By Ajanta Silva
Standing reality on its head, UK Prime Minister David Cameron declared that “the NHS [National Health Service] is safe because of us…” at the Conservative Party conference last month.
What Cameron failed to mention was that the previous Conservative/Liberal-Democrat coalition, which he led, carried forward the plans of the previous Labour Party government and, over the last five years, imposed £20 billion “efficiency savings” from the NHS’s £108 billion annual budget.
The 2010-2015 parliamentary term recorded the lowest ever real term funding for the NHS in its entire history, despite claims that health spending was going to be “ring-fenced.” The 0.85 percent rise in spending each year was a quarter of the average since the NHS was created after the Second World War.
The situation is set to deteriorate dramatically in this month’s national spending review, which includes the NHS. According to the John Appleby, chief economist at the Kings Fund health sector think tank, NHS finances will be “squeezed as never before”.
“It is clear from both the historical record and international comparisons that health spending in the United Kingdom could hardly be considered profligate—yet it is now set to reduce further as a share of our expanding national wealth.”
On the one hand the government trumpets that NHS spending in England will increase by £8 billion by 2020/21, while on the other Health Secretary Jeremy Hunt is demanding that £22 billion in further “efficiency savings” are found.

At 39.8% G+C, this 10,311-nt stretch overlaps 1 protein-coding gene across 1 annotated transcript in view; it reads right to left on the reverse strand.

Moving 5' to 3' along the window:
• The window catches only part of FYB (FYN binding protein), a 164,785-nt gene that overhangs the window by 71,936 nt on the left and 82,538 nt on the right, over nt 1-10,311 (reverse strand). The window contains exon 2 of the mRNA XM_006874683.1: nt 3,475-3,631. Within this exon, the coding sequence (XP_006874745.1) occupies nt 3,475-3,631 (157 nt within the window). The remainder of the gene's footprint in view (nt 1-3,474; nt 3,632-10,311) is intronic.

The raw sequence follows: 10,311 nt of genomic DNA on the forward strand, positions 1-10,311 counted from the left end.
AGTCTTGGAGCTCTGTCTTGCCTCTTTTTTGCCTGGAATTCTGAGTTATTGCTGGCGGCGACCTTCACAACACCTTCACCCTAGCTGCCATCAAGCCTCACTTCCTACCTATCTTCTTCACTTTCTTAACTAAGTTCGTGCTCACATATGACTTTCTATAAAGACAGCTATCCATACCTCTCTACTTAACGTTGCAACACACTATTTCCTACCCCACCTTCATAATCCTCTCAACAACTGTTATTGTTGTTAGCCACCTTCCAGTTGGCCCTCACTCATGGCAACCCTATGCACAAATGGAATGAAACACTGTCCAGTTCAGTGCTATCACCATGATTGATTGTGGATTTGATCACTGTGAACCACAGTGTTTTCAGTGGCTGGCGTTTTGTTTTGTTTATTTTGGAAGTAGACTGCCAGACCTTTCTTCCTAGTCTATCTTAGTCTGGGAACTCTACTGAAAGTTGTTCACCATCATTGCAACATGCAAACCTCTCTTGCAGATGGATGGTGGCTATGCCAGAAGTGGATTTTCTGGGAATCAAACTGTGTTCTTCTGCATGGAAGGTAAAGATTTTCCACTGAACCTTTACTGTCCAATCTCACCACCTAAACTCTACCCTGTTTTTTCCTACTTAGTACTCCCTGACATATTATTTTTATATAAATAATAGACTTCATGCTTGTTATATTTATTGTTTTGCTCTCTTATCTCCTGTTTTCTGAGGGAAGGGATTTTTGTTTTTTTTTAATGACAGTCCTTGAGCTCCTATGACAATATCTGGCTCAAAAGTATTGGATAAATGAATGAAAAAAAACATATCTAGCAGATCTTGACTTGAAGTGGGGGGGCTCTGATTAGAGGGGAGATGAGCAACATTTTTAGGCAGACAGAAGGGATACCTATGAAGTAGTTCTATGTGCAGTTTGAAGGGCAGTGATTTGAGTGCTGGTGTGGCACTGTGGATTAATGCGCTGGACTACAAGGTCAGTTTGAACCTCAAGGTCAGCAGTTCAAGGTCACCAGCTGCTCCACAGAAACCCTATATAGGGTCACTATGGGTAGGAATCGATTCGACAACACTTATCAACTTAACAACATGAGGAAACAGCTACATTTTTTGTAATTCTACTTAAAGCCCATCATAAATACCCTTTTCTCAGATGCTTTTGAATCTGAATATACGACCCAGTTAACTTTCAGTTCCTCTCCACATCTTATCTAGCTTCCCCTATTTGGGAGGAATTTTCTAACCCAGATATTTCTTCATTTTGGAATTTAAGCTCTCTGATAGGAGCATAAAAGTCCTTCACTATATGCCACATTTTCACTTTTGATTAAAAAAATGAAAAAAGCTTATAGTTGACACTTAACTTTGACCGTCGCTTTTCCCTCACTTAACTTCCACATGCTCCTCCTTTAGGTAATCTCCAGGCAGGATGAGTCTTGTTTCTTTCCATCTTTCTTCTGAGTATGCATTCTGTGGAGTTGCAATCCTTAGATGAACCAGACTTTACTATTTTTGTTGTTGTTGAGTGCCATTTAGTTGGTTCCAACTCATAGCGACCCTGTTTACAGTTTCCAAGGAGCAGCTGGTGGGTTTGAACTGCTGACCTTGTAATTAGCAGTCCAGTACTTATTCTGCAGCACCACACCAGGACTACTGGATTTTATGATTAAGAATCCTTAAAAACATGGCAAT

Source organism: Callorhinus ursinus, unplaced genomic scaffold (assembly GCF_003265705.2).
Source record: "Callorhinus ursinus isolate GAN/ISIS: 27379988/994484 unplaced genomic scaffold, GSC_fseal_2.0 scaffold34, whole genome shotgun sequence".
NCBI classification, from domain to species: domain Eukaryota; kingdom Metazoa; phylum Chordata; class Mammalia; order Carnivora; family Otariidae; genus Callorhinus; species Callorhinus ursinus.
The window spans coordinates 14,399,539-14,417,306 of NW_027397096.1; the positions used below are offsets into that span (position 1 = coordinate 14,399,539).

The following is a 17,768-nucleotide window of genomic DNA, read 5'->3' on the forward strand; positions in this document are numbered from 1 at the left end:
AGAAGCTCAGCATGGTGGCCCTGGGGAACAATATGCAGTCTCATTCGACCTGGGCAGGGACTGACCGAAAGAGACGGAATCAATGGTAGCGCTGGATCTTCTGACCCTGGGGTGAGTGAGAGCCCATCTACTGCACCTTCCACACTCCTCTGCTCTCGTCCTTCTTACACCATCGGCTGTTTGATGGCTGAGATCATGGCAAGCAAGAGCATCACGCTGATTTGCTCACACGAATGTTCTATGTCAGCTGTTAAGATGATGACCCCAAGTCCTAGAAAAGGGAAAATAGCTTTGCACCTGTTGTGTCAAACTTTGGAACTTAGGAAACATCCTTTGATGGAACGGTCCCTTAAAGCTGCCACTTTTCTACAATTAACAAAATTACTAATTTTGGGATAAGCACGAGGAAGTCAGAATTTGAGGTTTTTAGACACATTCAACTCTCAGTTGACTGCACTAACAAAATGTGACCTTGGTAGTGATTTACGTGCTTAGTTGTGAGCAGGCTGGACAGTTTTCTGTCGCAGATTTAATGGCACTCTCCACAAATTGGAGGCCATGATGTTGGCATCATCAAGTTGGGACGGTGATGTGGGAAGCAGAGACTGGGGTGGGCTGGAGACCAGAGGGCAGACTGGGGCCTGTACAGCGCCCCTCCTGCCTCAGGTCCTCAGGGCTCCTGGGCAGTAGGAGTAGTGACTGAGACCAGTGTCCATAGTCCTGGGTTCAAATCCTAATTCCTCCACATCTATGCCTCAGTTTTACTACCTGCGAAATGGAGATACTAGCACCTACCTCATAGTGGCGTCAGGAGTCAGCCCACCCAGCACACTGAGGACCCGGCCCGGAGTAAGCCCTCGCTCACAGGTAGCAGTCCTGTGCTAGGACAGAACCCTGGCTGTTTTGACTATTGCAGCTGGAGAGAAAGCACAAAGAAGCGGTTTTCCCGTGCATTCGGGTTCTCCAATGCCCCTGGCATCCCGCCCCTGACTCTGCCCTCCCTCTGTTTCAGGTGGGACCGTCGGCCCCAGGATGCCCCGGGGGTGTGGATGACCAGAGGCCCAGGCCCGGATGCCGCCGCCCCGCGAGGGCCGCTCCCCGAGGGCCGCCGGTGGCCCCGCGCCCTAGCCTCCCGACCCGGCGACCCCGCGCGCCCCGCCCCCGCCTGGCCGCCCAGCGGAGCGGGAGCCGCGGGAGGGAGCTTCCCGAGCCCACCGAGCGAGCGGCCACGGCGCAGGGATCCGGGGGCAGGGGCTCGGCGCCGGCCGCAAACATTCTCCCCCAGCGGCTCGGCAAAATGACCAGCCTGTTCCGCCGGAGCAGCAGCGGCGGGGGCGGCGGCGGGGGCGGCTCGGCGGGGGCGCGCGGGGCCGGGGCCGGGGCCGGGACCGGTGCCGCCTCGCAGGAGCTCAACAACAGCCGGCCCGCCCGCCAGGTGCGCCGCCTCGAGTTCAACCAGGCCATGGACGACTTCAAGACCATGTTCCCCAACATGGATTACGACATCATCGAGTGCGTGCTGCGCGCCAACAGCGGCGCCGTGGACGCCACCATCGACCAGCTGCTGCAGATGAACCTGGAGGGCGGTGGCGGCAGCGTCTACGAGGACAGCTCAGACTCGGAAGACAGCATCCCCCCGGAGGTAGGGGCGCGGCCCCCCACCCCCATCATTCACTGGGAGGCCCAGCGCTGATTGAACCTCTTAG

There is a huge deficit in the latest statistics—a massive £930 million in the first three months of the year, surpassing the whole of last year’s £822 million overspend. Appleby points out that this was due “neither to a lack of reform nor a reluctance to reduce waste and improve productivity.”
Chris Hopson, Chief executive of NHS Providers, declared, “These results are not a surprise. Providers have been flagging their rapidly deteriorating financial position for more than two years now.
“NHS trusts and foundation trusts are doing everything they possibly can to avoid financial deficits, but they are experiencing a triple whammy: rapidly rising patient demand, an extra £2 billion unfunded staff cost they have been required to add, and the deepest and longest funding squeeze in NHS history, despite the NHS ring fence,” Hopson said.
The chair of the governing body of the British Medical Association, Dr Ian Wilson, added, “The NHS is facing a funding crisis the likes of which we have never seen, and despite politicians’ promises, current funding is barely enough for the health service to stand still.
“With winter just around the corner, which will undoubtedly increase pressures on services and staff, it is also deeply worrying that trust finance directors continue to raise concerns over staff morale. The government must wake up and take action.”
This has been the bankrupt plea of the professional organisation for doctors for years. The government, of course, is fully conscious and is taking action—pressing on with its austerity measures and privatisation programme regardless.